But Puerto Ricans in the island, unfortunately, have no voting power in federal elections, and so it’s hard to exert any political pressure. So there’s the other missing piece of the sovereignty puzzle. Here too, Congress needs to act. Recall the Felix Frankfurter memo calling for “inventive statesmanship.” This, coupled with the powers bestowed on Congress by the Territory Clause (and the Court), Congress is able to provide for representation for Puerto Rico. Or, at the very least, provide voting rights in the general elections. But of course, that’s the key to the game, isn’t it? If there are no voters capable of holding elected representatives accountable, then there’s no need to address their interests. So again, we reach a dead-end. It’s time the Federal Government meets its end of the bargain and that it honors that compact by increasing autonomy and democratic ideals on the island, and an easy start is to provide meaningful representation in Congress. It is by no means bound by the practice that States only are the ones to get a seat at the table. Under the powers of the Territory Clause, Congress can engage in “inventive statesmanship,” and that includes the ability to increase representative government for American citizens (it seems almost a given). On the flip side, the Federal Government could also abolish the Financial Oversight and Management Board, which casts its sprawling shadow over the island and its people. If the Federal Government’s true goal is to remedy Puerto Rico’s precarious financial situation, then it could work together with the island to address the issues rather than make its people comport with the financial omnipotence bestowed on the board–devolve some power back to the island’s legislature.
The problems Puerto Rico faces, which are also shared by the other American Territories, holds up a mirror to who we are and what we stand for. In 1776, Thomas Jefferson jotted down those now-familiar words in the Declaration of Independence: “Governments are instituted among Men, deriving their just powers from the consent of the governed.” The United States, though it boasts being the bastion of democracy–and in many ways, it has been–has left its own stranded and in so doing, it has abrogated the primordial values of self-government. Its practices in Puerto Rico have torn right through the fabric of the ideals this Republic was founded on; it has torn through the fabric Susan B. Anthony extended so assiduously and courageously; it has torn through the fabric John Lewis resew with his blood and broken skull on the Edmund Pettus Bridge. To fulfill the highest ideals of self-government, which the United States has aspired to throughout its quest to form “a more perfect Union,” principles of both national representation and democratic governance must be upheld everywhere–that includes Puerto Rico. And this requires going to the negotiating table with those most affected by this rudimentarily undemocratic regime.
 Treaty of Paris, Art. 9, Dec. 10, 1898, 30 Stat. 1759.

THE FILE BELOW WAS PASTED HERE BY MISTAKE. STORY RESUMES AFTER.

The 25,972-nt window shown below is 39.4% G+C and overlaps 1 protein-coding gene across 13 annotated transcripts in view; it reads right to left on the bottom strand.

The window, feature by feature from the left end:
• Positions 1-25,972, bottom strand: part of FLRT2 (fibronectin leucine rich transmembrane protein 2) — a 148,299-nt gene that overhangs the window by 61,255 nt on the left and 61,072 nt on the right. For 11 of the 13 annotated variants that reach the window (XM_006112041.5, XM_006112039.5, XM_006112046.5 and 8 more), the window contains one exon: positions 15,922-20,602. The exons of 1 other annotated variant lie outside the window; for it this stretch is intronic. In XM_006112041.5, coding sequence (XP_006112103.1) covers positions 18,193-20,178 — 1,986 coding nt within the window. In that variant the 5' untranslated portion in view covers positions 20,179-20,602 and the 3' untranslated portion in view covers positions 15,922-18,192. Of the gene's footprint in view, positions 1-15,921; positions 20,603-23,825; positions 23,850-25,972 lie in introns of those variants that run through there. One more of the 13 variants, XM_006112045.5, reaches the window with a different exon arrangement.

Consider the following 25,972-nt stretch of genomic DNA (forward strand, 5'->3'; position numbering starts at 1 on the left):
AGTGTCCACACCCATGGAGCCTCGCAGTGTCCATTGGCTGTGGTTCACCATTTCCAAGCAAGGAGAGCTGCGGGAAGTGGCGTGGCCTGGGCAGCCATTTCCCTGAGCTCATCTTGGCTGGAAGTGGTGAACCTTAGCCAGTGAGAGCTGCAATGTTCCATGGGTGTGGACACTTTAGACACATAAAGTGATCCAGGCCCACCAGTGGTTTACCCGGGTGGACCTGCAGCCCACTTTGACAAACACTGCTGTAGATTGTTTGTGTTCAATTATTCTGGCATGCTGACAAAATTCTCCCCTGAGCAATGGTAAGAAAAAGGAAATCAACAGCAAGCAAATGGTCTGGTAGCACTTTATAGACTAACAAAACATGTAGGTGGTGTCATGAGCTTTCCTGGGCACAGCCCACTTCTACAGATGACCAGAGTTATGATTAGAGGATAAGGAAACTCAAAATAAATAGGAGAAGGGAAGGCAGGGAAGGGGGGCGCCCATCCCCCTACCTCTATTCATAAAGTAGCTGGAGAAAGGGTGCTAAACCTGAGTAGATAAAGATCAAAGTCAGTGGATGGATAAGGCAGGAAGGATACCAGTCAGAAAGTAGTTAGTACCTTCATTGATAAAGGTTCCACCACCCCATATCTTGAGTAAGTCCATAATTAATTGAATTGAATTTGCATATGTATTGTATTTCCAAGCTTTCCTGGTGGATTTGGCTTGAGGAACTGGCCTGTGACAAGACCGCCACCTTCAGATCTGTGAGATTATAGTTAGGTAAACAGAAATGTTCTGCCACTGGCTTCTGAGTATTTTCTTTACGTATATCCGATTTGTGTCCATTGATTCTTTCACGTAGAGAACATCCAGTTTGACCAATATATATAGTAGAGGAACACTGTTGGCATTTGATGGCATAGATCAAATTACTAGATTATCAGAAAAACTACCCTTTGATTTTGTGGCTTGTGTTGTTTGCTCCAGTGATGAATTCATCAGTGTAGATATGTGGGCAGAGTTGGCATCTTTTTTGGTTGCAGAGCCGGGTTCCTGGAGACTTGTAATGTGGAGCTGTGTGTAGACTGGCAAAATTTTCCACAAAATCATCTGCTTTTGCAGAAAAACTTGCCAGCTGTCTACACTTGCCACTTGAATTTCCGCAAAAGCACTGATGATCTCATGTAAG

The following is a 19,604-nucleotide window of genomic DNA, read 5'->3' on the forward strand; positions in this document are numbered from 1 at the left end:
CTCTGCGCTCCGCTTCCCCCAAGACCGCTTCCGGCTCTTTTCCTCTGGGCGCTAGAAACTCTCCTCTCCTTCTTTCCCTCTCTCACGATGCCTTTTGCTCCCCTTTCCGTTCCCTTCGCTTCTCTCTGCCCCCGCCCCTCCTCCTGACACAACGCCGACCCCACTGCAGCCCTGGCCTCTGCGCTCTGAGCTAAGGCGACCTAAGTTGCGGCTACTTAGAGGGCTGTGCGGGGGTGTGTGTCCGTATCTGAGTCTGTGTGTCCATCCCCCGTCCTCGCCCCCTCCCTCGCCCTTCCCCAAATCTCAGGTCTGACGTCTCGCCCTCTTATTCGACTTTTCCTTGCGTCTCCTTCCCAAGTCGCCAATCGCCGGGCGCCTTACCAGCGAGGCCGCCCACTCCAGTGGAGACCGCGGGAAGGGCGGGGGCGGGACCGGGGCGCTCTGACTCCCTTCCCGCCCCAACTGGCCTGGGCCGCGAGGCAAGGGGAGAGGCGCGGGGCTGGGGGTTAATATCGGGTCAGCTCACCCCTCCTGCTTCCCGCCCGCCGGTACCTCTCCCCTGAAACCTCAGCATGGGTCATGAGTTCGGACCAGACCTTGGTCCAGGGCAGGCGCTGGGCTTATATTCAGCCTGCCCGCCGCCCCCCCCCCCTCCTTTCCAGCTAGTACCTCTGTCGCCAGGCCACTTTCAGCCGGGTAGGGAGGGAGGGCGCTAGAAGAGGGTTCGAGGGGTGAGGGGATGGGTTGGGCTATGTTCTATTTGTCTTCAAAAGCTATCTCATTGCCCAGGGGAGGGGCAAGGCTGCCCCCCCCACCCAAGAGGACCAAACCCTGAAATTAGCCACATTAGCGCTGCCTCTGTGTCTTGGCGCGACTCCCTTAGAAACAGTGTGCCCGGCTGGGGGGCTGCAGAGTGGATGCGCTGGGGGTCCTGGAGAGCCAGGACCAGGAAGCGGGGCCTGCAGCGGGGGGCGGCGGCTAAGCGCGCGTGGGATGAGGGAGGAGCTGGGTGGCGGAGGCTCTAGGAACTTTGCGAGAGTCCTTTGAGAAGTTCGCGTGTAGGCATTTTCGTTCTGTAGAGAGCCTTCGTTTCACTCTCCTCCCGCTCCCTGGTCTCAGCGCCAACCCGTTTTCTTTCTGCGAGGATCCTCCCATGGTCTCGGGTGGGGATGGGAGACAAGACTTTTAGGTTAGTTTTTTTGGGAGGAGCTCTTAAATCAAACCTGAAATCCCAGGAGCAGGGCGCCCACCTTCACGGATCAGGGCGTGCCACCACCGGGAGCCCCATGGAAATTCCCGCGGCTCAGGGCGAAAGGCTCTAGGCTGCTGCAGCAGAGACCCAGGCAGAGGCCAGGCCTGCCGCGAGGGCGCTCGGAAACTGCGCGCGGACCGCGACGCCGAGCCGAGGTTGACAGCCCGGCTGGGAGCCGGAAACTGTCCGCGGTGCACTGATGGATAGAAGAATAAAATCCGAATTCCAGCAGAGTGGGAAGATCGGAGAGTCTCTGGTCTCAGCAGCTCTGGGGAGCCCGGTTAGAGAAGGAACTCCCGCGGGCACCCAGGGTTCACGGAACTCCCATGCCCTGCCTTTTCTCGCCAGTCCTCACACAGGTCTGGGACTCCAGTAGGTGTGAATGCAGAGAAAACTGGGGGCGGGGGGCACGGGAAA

Organic Act of 1900, ch. 191, 31 Stat. 77 (Foraker Act).
 See ibid., §§17-35, 31 Stat. 81-85.
 See, e.g., Louisiana Purchase Treaty, Art. 3, April 30, 1803, 2 Stat. 202 (stating that “[t]he inhabitants of the ceded territory shall be incorporated in the Union of the United States and admitted as soon as possible according to the principles of the federal Constitution to the enjoyment of all these rights, advantages and immunities of citizens of the United States”); Adams-Onis Treaty, Art. 6, February 22, 1819, 8 Stat. 252 (stating that “[t]he inhabitants of the territories which His Catholic Majesty cedes … shall be incorporated in the Union of the United States as soon as may be consistent with the principles of the Federal Constitution, and admitted to the enjoyment of all the privileges, rights, and immunities of the citizens of the United States”); Treaty of Guadalupe Hidalgo, Art. 8, Feb. 2, 1848, 9 Stat. 922 (stating that Mexican citizens who wished to remain in the now-U. S. Territories would be granted “the title and rights … of citizens of the United States”);
 §3, 31 Stat. 77-78.
 Art. I, §8, cl. 1.
 Loughborough v. Blake, 18 U.S. 317, 319 (1820) (“Does [the United States] designate the whole, or any particular portion of the American empire? Certainly this question can admit of but one answer. It is the name given to our great republic, which is composed of States and territories”).
 Bartholomew H. Sparrow, The Insular Cases and the Emergence of American Empire (Lawrence: Kansas University Press, 2006), 80.
 182 U.S. 244 (1901) (White, J., concurring). This case marked the start of a series of case law coined the Insular Cases, which concerned the new Territories.
 Art. IV, §3, cl. 2.
 Cf. Rooke’s Case, 5 Co Rep 99b, 100a; 77 ER 209, 210 (1597) (“Notwithstanding the words of the commission giv[ing] authority to the commissioners to do according to their discretion … their proceedings ought to be limited and bound with the rule of reason and law”).
 Downes, 182 U.S. at 342.
 Organic Act of Puerto Rico, ch. 145, 39 Stat. 953.
 Balzac v. Porto Rico, 258 U.S. 298, 309 (1922) (“It is locality that is determinative of the application of the Constitution, in such matters as judicial procedure, and not the status of the people who live in it”), but see, Johnson v. Eisentrager, 339 U.S. 763, 769 (1950) (“Citizenship as a head of jurisdiction and a ground of protection was old when Paul invoked it in his appeal to Caesar”).
 Act of August 5, 1947, ch. 490, §1, 61 Stat. 770.
 See Act of July 3, 1950, §1, 64 Stat. 319 (approving the constitution-making process); Act of July 3, 1952, 66 Stat. 327-328 (approving the Constitution of Puerto Rico).
 P.R. Const., art. II, §§1, 2, 5, 7, 17, 18; art. III, §§2, 7.
 Ibid., art. III, §4.
 Gordon K. Lewis, “Puerto Rico: A New Constitution in American Government,” Journal of Politics 15, no. 1 (February 1953): 42.
 Lewis, “A New Constitution in American Government,”: 52.
 See Act of July 3, 1950, §1, 64 Stat. 319.
 Lewis, “A New Constitution in American Government,”: 58.
 Puerto Rico v. Sanchez Valle, 579 U.S. ___ (2016) (slip op., at 4).
 Ibid., 5.
 Ibid., 7 (internal quotation marks omitted).
 Ibid., 15-16, 18.
 Ibid., 8 (internal quotation marks omitted).
 See ibid., 1, 7, n.3, 12, 17.
 See ibid., 7.
 See Idaho v. United States, 533 U.S. 262 (2001).
 See Memorandum for the Secretary of War, in Hearings on S. 4604 before the Senate Committee on Pacific Islands and Porto Rico, 63d Cong., 2d Sess., 22 (1914).
 See 48 U.S.C.A. §2121, 2142(c)(d), 2144(a)(b)(c).
 Federalist No. 37, p. 4 (J. & A. McLean eds. 1788) (J. Madison).
Featured Image is Exhibition of Constitution of Puerto Rico at the Capitol of Puerto Rico, by Carlo Giovannetti